to what was going on; and besides there were, besides Mulgrum, six others who were capable of doing such a thing. He sent Mr. Baskirk on deck to see that no man was at work over the side. He returned and reported that no one was in a position to hear what was said in the cabin. Flint did not seem to be as much interested in the proceedings as on former occasions, for he had had time to consider the effect of the orders, and he saw no way to evade them. They might pick up some cotton schooners, but no such prizes as the Scotian and the Arran were likely to be taken when the steamer reached her station, wherever it might be, and the whole squadron shared the proceeds of the captures. "You listened to the orders I read this noon," began Christy, with a pronounced twinkling of his eyes. "Yes, sir; and, Captain Passford, I have felt as if the gates of honor and profit had been closed against the Bronx," added Flint. "Perhaps a second reading of the orders will put a different aspect on the gates," said the captain with a significant smile, the force of which, however, the first lieutenant failed to comprehend. "Under these orders there seems to be no alternative but to hasten to the Gulf of Mexico, and run away from any blockade runner we may happen to see," growled Flint. "You are not as amiable as usual, Mr. Flint." "How can one be amiable under such orders?" added Flint, trying to smile. "I will read them over again, now that we have not as many auditors as before," said the captain. Christy proceeded to read the document as it was written.

CHAPTER XII A SAIL ON THE STARBOARD BOW Before Captain Passford had read two lines of the document in his hands, a noise as of a scuffle was heard in the passage way to the ward room. Mr. Baskirk was sent to ascertain the cause of the disturbance, and he threw the door wide open. Dave was there, blocking the passage way, and Pink Mulgrum was trying to force his way towards the cabin door. The steward declared that no one must go to the cabin; it was the order of the captain himself. Mulgrum found it convenient not to hear on this occasion. The moment Baskirk appeared, the deaf mute exhibited a paper, which he passed to the new lieutenant, evidently satisfied that he could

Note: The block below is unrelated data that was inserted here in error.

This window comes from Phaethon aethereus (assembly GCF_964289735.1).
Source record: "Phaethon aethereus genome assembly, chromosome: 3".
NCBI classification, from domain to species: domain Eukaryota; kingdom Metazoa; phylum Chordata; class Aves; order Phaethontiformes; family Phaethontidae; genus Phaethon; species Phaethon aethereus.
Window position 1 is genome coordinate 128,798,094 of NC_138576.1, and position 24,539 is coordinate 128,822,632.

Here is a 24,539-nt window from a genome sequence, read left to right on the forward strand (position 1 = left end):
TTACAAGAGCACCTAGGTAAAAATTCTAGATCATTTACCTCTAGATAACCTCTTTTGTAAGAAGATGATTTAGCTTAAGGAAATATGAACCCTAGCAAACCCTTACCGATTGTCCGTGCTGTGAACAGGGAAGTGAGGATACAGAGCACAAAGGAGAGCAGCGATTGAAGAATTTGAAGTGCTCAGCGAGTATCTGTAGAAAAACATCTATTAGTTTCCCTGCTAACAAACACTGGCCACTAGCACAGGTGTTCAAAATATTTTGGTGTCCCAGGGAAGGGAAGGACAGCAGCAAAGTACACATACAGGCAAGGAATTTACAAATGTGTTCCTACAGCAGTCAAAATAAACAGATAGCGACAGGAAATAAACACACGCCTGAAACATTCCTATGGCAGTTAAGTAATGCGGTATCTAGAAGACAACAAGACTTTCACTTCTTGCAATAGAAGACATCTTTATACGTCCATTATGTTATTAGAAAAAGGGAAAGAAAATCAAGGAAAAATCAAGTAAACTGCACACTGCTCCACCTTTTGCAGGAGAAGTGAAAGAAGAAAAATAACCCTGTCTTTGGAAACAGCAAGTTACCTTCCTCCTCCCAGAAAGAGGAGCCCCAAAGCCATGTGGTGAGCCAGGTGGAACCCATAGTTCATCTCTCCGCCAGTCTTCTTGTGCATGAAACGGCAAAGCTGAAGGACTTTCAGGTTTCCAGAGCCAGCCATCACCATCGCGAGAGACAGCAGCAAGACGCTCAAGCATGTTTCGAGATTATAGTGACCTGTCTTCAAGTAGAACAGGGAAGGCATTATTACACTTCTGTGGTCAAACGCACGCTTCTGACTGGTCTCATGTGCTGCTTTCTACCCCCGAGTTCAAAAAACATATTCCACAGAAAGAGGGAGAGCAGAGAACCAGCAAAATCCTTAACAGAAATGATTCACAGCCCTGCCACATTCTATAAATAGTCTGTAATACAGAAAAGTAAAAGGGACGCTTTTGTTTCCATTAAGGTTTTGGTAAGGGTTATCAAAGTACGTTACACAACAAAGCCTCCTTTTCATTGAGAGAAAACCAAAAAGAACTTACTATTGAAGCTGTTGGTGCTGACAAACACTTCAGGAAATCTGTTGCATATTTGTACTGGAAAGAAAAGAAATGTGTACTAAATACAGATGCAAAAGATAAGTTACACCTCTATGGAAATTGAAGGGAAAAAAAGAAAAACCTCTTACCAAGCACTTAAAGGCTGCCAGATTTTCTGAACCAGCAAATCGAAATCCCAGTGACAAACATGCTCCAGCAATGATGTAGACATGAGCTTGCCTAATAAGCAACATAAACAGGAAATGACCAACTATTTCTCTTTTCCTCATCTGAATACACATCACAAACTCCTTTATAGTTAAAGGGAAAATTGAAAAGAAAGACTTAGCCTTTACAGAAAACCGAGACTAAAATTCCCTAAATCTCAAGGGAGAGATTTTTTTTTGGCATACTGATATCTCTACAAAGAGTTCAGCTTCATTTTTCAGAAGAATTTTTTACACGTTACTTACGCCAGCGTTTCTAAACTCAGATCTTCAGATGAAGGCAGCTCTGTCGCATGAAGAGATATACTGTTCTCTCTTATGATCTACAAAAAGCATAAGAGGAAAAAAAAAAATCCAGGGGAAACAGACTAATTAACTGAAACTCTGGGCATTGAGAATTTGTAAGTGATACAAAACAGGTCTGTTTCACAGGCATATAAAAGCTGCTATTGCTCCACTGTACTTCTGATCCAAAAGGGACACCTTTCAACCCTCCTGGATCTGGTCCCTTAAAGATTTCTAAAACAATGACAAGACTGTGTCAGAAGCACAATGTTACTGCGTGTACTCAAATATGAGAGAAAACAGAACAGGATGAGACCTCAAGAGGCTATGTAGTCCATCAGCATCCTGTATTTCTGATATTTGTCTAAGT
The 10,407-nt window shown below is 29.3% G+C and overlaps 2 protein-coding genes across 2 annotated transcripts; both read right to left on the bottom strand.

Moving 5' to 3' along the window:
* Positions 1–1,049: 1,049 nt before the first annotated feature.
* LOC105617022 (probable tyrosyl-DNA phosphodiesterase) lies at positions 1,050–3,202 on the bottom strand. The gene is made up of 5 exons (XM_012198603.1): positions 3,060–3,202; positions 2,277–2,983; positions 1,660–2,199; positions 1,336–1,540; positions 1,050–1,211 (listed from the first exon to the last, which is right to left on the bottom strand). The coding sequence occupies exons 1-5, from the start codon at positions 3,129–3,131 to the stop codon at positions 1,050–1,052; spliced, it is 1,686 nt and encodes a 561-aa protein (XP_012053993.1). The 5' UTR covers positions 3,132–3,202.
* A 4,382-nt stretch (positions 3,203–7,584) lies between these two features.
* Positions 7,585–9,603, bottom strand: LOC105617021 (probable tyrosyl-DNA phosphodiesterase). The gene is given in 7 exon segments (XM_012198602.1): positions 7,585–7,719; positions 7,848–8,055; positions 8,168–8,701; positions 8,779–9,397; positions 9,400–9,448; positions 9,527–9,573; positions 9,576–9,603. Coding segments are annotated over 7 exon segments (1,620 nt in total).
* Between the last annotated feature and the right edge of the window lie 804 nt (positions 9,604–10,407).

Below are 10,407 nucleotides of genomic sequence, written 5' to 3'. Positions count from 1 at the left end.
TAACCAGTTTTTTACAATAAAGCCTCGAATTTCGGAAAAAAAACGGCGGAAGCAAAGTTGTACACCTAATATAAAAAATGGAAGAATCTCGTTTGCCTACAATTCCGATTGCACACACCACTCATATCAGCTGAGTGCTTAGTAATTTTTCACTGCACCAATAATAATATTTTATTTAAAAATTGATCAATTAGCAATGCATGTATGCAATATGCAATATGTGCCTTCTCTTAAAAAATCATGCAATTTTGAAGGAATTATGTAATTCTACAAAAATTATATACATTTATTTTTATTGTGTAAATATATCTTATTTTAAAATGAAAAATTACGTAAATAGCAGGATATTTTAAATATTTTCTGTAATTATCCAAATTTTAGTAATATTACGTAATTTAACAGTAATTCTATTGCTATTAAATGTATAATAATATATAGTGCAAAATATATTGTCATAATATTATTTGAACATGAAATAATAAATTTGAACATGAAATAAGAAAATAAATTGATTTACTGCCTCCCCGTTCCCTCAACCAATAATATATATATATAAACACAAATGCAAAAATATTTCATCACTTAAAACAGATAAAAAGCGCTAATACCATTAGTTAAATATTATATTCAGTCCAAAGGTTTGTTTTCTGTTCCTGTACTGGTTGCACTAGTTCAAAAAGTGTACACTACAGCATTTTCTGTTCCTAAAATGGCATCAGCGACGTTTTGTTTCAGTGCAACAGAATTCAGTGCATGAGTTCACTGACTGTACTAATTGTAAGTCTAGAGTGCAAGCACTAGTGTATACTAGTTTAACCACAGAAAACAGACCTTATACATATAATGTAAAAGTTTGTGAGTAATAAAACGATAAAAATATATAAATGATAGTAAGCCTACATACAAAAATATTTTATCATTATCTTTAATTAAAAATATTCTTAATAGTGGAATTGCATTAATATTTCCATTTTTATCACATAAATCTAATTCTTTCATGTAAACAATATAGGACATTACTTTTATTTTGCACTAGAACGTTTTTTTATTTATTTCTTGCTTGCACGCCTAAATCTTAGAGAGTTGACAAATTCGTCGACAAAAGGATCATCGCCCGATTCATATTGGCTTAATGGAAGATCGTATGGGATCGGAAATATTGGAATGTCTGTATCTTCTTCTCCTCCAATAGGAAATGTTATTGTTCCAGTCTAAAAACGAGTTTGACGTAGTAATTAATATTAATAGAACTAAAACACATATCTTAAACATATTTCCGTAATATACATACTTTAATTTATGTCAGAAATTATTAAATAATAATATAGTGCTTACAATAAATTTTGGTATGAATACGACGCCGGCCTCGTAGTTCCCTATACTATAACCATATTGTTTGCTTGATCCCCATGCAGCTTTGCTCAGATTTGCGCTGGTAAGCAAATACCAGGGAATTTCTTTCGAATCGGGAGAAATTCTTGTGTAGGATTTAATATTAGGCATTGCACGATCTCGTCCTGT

get no nearer to the door. When he had delivered the paper, he hastened up the ladder to the deck. Dave came into the cabin and explained that Mulgrum had tried to force him out of the way, and he had resisted. The intruder did not exhibit any paper till the third lieutenant appeared at the door. "That man is very persevering in his efforts to procure information," said Christy, as he unfolded the paper. "'The fog is very dense ahead, and we shall soon be shut in by it,'" he read from the paper. "Mr. Lillyworth might have found a man that could speak for his messenger," he continued, "but of course he wanted to assist his confederate to obtain more information." "I don't see what he wants to know now, for Mulgrum has told him the contents of the sealed envelope before this time, and he knows that the gates are closed against us," added Flint. "It is plain enough that they have had their heads together." "Certainly they have; but Mr. Lillyworth may not be any better satisfied with his information than you are, Mr. Flint," replied the captain, with an expressive smile, though he felt that his fellow officer had been tantalized long enough by the circumstances. "I have read and studied my orders very attentively. They direct me to proceed with all reasonable despatch to the Gulf of Mexico, and report to the flag officer of the Eastern Gulf Squadron, or his representative." "'But information has been received,'" continued Christy, reading what he had not read before, "'that two steamers, probably fitted out for service in the Confederate navy, are approaching the coast of the Southern States, and it is very important that they should be intercepted. Both of these vessels are reported to have small crews, but they are said to be fast. The department regrets that it has not a suitable steamer available to send in search of these two vessels; but relying upon your well-known patriotism and the excellent record you have already made, you are instructed to intercept them, even if you are delayed a week or more by any hopeful circumstances.' That is the material portion of my orders," added Christy, as he read the last sentence. "But I beg you to bear in mind that I did not write the commendatory expressions in the paper." "But they are as true as the holy Gospels!" exclaimed Flint, springing out of his chair in the heat of the excitement which the new reading of the orders produced in his mind. "But I thought you had read the sealed orders to us before, Captain Passford." "I read but a very small part of them before; and as I had to improvise the greater part of what I read, or rather did not read, but simply uttered, the language was not all well chosen," replied Christy, laughing in spite of all his attempts to maintain his dignity. "The fact is, Mr. Flint, I had too many listeners when I read the paper before." "There was no one in the cabin but Mr. Baskirk and myself, and Dave had been stationed at the door; or at least he was there, for he beckoned you out into the gangway just as you were beginning to read the orders,"